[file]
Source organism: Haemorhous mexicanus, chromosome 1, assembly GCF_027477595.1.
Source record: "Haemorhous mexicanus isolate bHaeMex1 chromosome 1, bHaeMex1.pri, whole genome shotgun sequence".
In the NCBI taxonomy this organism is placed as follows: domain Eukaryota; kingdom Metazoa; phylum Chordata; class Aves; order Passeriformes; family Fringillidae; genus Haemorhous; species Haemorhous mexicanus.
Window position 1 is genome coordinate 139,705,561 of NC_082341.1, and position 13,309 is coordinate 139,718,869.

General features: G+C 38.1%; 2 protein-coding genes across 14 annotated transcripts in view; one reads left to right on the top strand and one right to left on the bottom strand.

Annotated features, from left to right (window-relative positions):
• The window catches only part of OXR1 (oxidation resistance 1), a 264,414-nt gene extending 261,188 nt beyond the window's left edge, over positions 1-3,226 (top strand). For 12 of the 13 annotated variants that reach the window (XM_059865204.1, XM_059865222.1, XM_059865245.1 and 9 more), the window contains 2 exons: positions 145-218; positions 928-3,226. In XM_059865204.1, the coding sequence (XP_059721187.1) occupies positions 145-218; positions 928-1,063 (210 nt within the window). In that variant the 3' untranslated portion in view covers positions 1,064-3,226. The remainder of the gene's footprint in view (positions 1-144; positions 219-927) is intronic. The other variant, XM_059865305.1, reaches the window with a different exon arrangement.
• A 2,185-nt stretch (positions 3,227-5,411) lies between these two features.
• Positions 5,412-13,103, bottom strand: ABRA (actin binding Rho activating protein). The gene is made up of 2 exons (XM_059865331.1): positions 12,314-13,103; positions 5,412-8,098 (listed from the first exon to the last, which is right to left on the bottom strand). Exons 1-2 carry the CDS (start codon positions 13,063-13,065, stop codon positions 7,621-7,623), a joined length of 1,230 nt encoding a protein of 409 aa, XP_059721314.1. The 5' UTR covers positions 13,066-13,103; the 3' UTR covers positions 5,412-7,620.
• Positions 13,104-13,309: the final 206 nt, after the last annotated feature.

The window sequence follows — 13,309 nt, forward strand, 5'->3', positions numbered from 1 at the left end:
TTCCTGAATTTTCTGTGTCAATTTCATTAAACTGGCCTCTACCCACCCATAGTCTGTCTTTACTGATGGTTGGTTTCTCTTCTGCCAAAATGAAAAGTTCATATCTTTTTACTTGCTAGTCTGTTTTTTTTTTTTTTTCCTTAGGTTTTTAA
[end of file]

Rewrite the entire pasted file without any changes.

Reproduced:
Source organism: Haemorhous mexicanus, chromosome 1, assembly GCF_027477595.1.
Source record: "Haemorhous mexicanus isolate bHaeMex1 chromosome 1, bHaeMex1.pri, whole genome shotgun sequence".
In the NCBI taxonomy this organism is placed as follows: domain Eukaryota; kingdom Metazoa; phylum Chordata; class Aves; order Passeriformes; family Fringillidae; genus Haemorhous; species Haemorhous mexicanus.
Window position 1 is genome coordinate 139,705,561 of NC_082341.1, and position 13,309 is coordinate 139,718,869.

General features: G+C 38.1%; 2 protein-coding genes across 14 annotated transcripts in view; one reads left to right on the top strand and one right to left on the bottom strand.

Annotated features, from left to right (window-relative positions):
• The window catches only part of OXR1 (oxidation resistance 1), a 264,414-nt gene extending 261,188 nt beyond the window's left edge, over positions 1-3,226 (top strand). For 12 of the 13 annotated variants that reach the window (XM_059865204.1, XM_059865222.1, XM_059865245.1 and 9 more), the window contains 2 exons: positions 145-218; positions 928-3,226. In XM_059865204.1, the coding sequence (XP_059721187.1) occupies positions 145-218; positions 928-1,063 (210 nt within the window). In that variant the 3' untranslated portion in view covers positions 1,064-3,226. The remainder of the gene's footprint in view (positions 1-144; positions 219-927) is intronic. The other variant, XM_059865305.1, reaches the window with a different exon arrangement.
• A 2,185-nt stretch (positions 3,227-5,411) lies between these two features.
• Positions 5,412-13,103, bottom strand: ABRA (actin binding Rho activating protein). The gene is made up of 2 exons (XM_059865331.1): positions 12,314-13,103; positions 5,412-8,098 (listed from the first exon to the last, which is right to left on the bottom strand). Exons 1-2 carry the CDS (start codon positions 13,063-13,065, stop codon positions 7,621-7,623), a joined length of 1,230 nt encoding a protein of 409 aa, XP_059721314.1. The 5' UTR covers positions 13,066-13,103; the 3' UTR covers positions 5,412-7,620.
• Positions 13,104-13,309: the final 206 nt, after the last annotated feature.

The window sequence follows — 13,309 nt, forward strand, 5'->3', positions numbered from 1 at the left end:
TTCCTGAATTTTCTGTGTCAATTTCATTAAACTGGCCTCTACCCACCCATAGTCTGTCTTTACTGATGGTTGGTTTCTCTTCTGCCAAAATGAAAAGTTCATATCTTTTTACTTGCTAGTCTGTTTTTTTTTTTTTTTCCTTAGGTTTTTAA